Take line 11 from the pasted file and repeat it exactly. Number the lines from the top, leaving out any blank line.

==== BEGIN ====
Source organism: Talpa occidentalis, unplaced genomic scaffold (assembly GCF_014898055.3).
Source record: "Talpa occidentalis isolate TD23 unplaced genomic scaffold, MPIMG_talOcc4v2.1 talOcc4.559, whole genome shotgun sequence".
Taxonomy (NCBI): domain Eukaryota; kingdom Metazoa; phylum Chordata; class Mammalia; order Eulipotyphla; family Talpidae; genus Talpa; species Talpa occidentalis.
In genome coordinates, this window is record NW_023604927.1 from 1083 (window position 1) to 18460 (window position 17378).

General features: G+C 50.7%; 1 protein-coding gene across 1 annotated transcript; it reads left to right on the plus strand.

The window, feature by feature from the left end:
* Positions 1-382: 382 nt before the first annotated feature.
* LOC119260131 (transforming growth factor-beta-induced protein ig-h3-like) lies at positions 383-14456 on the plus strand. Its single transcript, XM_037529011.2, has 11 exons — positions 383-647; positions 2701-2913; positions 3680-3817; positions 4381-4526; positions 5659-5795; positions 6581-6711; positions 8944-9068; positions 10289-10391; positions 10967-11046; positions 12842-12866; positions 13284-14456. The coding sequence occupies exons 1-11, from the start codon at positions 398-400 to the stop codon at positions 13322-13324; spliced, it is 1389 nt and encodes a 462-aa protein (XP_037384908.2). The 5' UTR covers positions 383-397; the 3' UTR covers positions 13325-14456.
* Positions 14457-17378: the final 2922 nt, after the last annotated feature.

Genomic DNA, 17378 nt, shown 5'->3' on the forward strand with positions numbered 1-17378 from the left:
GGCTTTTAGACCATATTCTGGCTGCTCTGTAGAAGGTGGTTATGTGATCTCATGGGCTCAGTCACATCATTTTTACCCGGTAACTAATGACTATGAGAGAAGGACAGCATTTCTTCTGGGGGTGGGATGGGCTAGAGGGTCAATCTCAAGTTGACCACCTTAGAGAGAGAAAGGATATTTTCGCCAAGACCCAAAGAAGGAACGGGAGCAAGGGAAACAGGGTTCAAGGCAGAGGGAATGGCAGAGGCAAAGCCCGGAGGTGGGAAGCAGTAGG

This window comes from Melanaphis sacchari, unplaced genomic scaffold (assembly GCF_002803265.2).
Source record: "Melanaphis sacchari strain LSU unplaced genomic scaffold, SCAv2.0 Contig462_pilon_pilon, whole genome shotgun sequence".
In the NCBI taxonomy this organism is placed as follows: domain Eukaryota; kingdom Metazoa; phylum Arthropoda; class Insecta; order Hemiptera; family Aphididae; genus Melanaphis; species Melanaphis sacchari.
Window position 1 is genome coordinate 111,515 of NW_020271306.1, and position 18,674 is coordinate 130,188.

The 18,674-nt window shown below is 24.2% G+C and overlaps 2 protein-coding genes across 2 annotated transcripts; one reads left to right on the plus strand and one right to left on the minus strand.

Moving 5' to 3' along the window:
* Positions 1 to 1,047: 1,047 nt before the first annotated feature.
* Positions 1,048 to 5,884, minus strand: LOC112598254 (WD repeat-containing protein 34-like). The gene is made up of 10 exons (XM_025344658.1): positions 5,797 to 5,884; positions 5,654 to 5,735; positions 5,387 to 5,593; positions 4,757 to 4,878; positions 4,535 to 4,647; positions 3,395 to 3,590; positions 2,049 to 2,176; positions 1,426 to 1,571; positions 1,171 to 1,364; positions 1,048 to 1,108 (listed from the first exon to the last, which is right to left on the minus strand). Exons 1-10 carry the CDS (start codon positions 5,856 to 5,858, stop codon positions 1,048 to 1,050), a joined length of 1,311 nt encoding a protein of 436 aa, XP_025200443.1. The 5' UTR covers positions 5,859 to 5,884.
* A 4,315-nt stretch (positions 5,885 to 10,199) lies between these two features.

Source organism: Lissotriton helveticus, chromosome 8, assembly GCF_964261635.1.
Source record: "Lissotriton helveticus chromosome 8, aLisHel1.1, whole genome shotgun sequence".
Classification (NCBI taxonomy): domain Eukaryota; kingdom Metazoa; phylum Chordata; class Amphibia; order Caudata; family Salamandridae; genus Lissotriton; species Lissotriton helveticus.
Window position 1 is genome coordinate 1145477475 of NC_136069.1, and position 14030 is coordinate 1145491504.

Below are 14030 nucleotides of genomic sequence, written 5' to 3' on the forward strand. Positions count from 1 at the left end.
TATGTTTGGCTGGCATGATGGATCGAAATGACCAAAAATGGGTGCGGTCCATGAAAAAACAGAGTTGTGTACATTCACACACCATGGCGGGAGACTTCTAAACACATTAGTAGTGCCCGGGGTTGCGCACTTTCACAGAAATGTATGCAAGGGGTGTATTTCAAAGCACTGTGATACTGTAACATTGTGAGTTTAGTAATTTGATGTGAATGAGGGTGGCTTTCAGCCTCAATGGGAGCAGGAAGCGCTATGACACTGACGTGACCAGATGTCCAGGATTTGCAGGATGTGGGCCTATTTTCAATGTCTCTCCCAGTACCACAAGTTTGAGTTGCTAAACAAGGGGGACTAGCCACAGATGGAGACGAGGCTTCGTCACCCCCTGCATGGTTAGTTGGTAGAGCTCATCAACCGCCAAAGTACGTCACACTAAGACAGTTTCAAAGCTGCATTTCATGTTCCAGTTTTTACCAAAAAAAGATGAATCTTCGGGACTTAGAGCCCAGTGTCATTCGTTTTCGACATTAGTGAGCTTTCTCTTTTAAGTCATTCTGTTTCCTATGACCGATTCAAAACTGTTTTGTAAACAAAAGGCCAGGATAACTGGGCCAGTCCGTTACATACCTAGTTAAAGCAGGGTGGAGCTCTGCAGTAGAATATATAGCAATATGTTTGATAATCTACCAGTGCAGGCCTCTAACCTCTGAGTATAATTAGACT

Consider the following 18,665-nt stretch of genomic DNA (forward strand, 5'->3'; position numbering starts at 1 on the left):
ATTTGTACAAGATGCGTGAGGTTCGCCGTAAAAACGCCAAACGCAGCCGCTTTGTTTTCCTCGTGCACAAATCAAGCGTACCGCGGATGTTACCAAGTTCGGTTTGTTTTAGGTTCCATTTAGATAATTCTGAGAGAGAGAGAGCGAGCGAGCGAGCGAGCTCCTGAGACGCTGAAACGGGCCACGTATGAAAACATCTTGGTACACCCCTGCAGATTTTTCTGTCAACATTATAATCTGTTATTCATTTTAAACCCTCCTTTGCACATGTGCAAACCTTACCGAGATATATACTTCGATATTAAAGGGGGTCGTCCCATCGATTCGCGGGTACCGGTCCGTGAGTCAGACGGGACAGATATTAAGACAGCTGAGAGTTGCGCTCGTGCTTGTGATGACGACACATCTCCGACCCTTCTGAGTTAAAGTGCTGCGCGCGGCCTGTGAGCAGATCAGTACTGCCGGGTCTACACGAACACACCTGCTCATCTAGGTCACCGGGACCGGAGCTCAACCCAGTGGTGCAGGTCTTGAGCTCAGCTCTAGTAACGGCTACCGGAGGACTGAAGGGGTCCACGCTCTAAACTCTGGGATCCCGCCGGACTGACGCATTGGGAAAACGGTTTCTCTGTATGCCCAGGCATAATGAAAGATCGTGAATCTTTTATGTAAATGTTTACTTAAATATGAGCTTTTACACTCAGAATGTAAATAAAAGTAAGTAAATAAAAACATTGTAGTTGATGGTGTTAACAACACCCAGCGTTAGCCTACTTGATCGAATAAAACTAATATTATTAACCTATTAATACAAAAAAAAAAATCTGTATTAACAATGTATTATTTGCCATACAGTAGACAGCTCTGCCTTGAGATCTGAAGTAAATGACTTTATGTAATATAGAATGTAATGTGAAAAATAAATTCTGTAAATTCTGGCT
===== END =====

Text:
GGCTTTTAGACCATATTCTGGCTGCTCTGTAGAAGGTGGTTATGTGATCTCATGGGCTCAGTCACATCATTTTTACCCGGTAACTAATGACTATGAGAGAAGGACAGCATTTCTTCTGGGGGTGGGATGGGCTAGAGGGTCAATCTCAAGTTGACCACCTTAGAGAGAGAAAGGATATTTTCGCCAAGACCCAAAGAAGGAACGGGAGCAAGGGAAACAGGGTTCAAGGCAGAGGGAATGGCAGAGGCAAAGCCCGGAGGTGGGAAGCAGTAGG